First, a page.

The dams making up the hydropower plant are on two tributaries of the Se Kong River, which flows into the Mekong River from the Bolaven Plateau in southern Laos.
The neighboring villages of Yai Thae, Hinlad, Mai, Thasengchan, Tha Hin, and Samong have borne the brunt of flooding, sweeping houses away and making more than 6,600 homeless, the Laos news agency said. Authorities of Attapeu Province have urged the Party, government organizations, business community, officials, police and military forces and people of all strata to provide emergency aid for the victims of the disaster namely: clothing, food items, drinking water, medicines, cash and other relief items.
The 410-megawatt, $1.2 Billion USD dam project planned to export 90 percent of its electricity to neighboring Thailand with the remaining amount was to be offered up on the local grid. Construction of the dam started in 2013, with commercial operation scheduled to commence in 2019.
The plant is being built by the Xepien-Xe Nam Noy Power Company, a joint venture between several South Korean and Laos companies. Among the companies involved in the project according to the Laos News Agency are Thailand's Ratchaburi Electricity Generating Holding, South Korea's Korean Western Power and the state-run Lao Holding State Enterprise.
The plant will be owned and managed by Korean Western Power until 2045. After 2045 it will be taken over by the Laotian authorities.
A spokesperson for the South Korean construction company SK Engineering and Construction said heavy rain and flooding caused the collapse and it was cooperating with the Laos government to help rescue villagers near the dam. South Korea's Yonhap News agency said SK E&C has dispatched its president to Laos and has set up an emergency team in Seoul.
Dam construction in the Mekong River region remains a highly polarized debate. Groups such as the International Union for the Conservation of Nature (IUCN) and the World Wide Fund for Nature (WWF) have warned of the impact on communities and local food supplies affecting millions of people across the region.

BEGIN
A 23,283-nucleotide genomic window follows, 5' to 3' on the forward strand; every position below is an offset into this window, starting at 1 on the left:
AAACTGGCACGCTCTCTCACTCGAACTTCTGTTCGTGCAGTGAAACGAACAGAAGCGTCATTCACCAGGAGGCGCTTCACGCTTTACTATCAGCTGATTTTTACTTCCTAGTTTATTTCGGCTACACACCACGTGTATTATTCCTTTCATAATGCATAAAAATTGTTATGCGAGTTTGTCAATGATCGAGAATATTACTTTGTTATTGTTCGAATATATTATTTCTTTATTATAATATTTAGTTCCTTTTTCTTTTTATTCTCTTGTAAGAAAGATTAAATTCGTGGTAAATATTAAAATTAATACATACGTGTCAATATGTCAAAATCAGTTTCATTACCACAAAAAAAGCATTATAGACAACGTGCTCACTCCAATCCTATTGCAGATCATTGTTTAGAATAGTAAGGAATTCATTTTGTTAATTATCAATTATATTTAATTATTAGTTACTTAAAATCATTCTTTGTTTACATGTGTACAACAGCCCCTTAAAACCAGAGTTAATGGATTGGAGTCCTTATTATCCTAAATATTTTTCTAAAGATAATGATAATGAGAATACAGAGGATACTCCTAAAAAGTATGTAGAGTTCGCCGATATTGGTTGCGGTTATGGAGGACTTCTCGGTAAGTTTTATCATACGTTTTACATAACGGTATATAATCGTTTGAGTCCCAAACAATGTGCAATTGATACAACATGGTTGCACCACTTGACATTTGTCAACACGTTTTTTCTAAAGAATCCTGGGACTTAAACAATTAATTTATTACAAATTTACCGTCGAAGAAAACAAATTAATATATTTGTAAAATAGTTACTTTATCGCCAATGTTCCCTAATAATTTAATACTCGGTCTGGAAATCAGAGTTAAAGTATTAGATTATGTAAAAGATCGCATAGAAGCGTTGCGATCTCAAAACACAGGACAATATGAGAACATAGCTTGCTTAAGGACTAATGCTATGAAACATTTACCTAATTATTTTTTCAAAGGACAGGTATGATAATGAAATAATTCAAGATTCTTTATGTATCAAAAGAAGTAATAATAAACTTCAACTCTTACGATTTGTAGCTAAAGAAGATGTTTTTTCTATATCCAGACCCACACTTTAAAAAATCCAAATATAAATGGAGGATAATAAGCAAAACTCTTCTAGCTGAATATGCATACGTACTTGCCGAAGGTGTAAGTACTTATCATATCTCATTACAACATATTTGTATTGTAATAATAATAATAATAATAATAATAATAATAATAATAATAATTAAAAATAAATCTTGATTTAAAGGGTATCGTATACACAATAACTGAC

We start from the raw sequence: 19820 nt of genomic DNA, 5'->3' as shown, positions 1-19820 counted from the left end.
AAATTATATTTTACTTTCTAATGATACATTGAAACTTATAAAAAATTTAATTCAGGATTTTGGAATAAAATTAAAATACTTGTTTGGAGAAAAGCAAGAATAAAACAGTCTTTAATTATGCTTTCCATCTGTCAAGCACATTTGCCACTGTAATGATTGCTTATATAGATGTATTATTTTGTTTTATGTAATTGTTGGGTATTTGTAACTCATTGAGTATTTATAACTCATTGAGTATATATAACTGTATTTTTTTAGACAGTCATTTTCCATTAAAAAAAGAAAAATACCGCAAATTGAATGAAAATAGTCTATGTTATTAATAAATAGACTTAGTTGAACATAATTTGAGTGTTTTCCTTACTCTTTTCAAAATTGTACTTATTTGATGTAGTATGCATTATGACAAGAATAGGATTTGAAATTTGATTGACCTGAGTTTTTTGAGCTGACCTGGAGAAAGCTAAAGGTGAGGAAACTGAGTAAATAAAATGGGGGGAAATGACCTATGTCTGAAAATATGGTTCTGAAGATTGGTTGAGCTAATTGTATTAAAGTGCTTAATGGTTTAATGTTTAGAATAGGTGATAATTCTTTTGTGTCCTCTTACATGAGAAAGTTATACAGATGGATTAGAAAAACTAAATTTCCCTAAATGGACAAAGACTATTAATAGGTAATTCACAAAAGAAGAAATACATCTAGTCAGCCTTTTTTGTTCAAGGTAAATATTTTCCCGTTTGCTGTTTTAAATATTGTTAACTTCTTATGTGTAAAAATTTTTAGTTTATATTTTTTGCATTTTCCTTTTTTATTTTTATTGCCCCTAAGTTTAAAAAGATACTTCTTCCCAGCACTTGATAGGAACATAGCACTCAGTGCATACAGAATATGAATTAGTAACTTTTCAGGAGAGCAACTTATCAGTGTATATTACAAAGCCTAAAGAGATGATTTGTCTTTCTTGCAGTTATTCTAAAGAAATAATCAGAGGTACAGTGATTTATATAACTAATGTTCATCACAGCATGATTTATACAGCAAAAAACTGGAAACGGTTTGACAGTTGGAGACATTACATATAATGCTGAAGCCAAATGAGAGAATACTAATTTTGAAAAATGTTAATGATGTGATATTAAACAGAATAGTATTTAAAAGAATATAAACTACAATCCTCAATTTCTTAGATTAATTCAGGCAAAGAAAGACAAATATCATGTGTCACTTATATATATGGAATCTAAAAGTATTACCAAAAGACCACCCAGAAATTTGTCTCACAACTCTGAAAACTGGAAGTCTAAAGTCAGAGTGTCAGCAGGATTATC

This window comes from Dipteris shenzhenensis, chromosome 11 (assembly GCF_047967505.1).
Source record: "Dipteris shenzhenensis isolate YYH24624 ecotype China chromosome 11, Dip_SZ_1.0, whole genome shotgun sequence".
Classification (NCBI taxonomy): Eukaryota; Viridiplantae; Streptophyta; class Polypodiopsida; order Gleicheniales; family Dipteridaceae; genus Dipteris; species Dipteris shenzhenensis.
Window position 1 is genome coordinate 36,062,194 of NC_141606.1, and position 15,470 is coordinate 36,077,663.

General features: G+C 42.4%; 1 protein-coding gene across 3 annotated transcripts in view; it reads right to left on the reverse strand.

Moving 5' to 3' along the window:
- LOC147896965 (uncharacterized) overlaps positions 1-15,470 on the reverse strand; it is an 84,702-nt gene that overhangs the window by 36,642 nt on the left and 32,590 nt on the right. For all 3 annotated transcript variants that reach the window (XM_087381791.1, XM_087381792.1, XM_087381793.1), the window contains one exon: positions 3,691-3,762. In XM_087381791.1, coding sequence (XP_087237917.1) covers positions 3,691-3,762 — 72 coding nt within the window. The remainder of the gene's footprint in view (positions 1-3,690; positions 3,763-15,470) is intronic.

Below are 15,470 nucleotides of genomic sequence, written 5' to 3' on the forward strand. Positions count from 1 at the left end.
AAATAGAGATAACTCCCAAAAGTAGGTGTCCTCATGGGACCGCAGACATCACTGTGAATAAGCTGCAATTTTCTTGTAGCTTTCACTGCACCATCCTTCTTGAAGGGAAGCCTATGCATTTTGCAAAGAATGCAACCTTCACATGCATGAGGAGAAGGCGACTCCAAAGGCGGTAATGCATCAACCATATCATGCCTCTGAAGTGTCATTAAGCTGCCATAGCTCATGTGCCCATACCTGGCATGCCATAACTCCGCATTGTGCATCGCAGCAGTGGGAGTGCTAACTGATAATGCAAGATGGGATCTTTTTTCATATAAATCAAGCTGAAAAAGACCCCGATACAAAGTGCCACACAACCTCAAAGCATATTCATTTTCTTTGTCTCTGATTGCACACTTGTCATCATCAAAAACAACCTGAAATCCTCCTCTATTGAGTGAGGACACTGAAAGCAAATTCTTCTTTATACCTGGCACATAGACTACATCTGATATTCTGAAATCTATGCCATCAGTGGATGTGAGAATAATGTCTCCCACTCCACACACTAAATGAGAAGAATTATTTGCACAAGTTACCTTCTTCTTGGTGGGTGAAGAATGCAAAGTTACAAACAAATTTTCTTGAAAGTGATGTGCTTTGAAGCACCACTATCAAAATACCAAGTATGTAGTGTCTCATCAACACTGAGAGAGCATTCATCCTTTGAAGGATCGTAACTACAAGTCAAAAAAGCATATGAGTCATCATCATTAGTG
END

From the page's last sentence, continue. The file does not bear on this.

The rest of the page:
Maureen Harris at the pressure group International Rivers said the July 23 collapse "raises extremely serious questions about dam planning and management" and called for other projects must now be put under “immediate scrutiny”.
Concern is mounting in Ukraine about radioactive contamination of fresh water caused by flooding of mines in the Russia-occupied east of the country.
Ambassador Ihor Prokopchuk, Permanent Representative of Ukraine to the International Organizations in Vienna, said in a statement to the OSCE Permanent Council, 19 July:
"The ongoing conflict, which Kremlin does not wish to end, continues to pose serious socio-economic and environmental risks for the population forced to live under Russia’s occupation. In the heavily industrialized areas of Donetsk and Luhansk regions of Ukraine, we face “the risk for environmental pollution resulting from major operational disruptions and incidents occurring at industrial and other large-scale facilities”, as emphasized in the report by Ambassador Apakan. The report refers, in particular, to more than 35 mines flooded entirely or in the process of being flooded. The issue of utmost concern remains the Yunkom mine in Bunhe, where the Russian armed formations deny access of the SMM and, consequently, the update on the intentions of the Russian occupants to shut off the pumps".
The United Nations Children's Fund (UNICEF) has said that the total number of cholera fatalities in Yemen surpassed 2,300 within the past 13 months. “In spite of the progress made in responding to the cholera outbreak, the ailing health system and ongoing conflict could compromise such efforts,” UNICEF’s Yemen office tweeted July 18.
Residents of the southern Iranian city of Borazjan blocked the main road leading into the city at the weekend as part of a protest over water shortages, state-run Iran Labor News Agency (ILNA) has reported.
Hebei Province's Xiongan New Area has launched a campaign to curb pollution and improve the ecology of the Baiyangdian wetland, taking a series of measures such as closing high-polluted plants and installing sewage treatment facilities.
A new study by Dam Removal Europe has called for tens of thousands of redundant dams and other barriers to be removed to help restore rivers and lakes – boosting wildlife populations and benefiting communities across the continent.
Israeli forces destroyed water pipelines in Furush Beit Dajan village, east of Nablus July 19 according to a municipal source.
As reported by the official Palestinian news agency WAFA, Deputy Mayor of Furush Beit Dajan Azzam al-Hajj Mohammad, said that Israeli forces escorted bulldozers as they destroyed pipelines supplying water for farmlands and residential homes because they are "unauthorized".
Saline Water Conversion Corporation (SWCC), a Suadia Arabia government corporation has engaged ACCIONA Agua to build the Al Khobar desalination plant in Khobar on the country's east coast, about 400 kilometres from Riyadh. This EPC contract, plus a one-year warranty, is SWCC's first Design & Build project with a Spanish company.
Residents of San Cristobal de las Casas in south east Mexico are blaming the Coca Cola company for high levels of diabetes in the population.
Potable water is scarce in the Chiapas mountain town, where some neighborhoods have running water just a few times a week, and many households rely on tanker trucks for water supply.